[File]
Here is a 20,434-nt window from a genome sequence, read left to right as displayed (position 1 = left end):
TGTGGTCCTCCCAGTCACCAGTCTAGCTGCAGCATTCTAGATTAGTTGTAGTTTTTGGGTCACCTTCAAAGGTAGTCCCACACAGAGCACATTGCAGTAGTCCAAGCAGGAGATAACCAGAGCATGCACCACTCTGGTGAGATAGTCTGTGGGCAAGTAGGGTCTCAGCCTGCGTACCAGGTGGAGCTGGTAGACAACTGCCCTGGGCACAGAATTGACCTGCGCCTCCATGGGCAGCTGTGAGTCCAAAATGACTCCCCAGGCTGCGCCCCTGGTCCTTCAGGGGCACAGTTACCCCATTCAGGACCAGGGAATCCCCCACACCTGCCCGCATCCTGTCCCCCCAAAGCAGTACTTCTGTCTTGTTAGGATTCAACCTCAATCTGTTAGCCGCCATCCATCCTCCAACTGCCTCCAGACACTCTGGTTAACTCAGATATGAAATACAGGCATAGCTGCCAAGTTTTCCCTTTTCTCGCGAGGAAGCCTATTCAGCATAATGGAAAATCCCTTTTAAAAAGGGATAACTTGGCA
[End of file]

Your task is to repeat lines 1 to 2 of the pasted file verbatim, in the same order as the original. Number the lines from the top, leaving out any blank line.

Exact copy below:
Here is a 20,434-nt window from a genome sequence, read left to right as displayed (position 1 = left end):
TGTGGTCCTCCCAGTCACCAGTCTAGCTGCAGCATTCTAGATTAGTTGTAGTTTTTGGGTCACCTTCAAAGGTAGTCCCACACAGAGCACATTGCAGTAGTCCAAGCAGGAGATAACCAGAGCATGCACCACTCTGGTGAGATAGTCTGTGGGCAAGTAGGGTCTCAGCCTGCGTACCAGGTGGAGCTGGTAGACAACTGCCCTGGGCACAGAATTGACCTGCGCCTCCATGGGCAGCTGTGAGTCCAAAATGACTCCCCAGGCTGCGCCCCTGGTCCTTCAGGGGCACAGTTACCCCATTCAGGACCAGGGAATCCCCCACACCTGCCCGCATCCTGTCCCCCCAAAGCAGTACTTCTGTCTTGTTAGGATTCAACCTCAATCTGTTAGCCGCCATCCATCCTCCAACTGCCTCCAGACACTCTGGTTAACTCAGATATGAAATACAGGCATAGCTGCCAAGTTTTCCCTTTTCTCGCGAGGAAGCCTATTCAGCATAATGGAAAATCCCTTTTAAAAAGGGATAACTTGGCA